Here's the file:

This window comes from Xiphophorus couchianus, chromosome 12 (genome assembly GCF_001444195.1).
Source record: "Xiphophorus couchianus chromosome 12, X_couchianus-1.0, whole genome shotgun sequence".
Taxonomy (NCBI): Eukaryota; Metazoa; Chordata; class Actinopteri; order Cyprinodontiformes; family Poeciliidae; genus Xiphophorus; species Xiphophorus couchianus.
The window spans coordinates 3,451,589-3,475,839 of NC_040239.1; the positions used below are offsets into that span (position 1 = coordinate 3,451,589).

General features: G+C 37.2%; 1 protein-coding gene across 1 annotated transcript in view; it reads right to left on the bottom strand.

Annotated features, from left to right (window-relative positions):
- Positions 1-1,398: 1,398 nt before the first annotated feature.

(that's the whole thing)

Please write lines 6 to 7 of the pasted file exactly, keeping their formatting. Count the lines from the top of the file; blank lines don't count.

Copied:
Annotated features, from left to right (window-relative positions):
- Positions 1-1,398: 1,398 nt before the first annotated feature.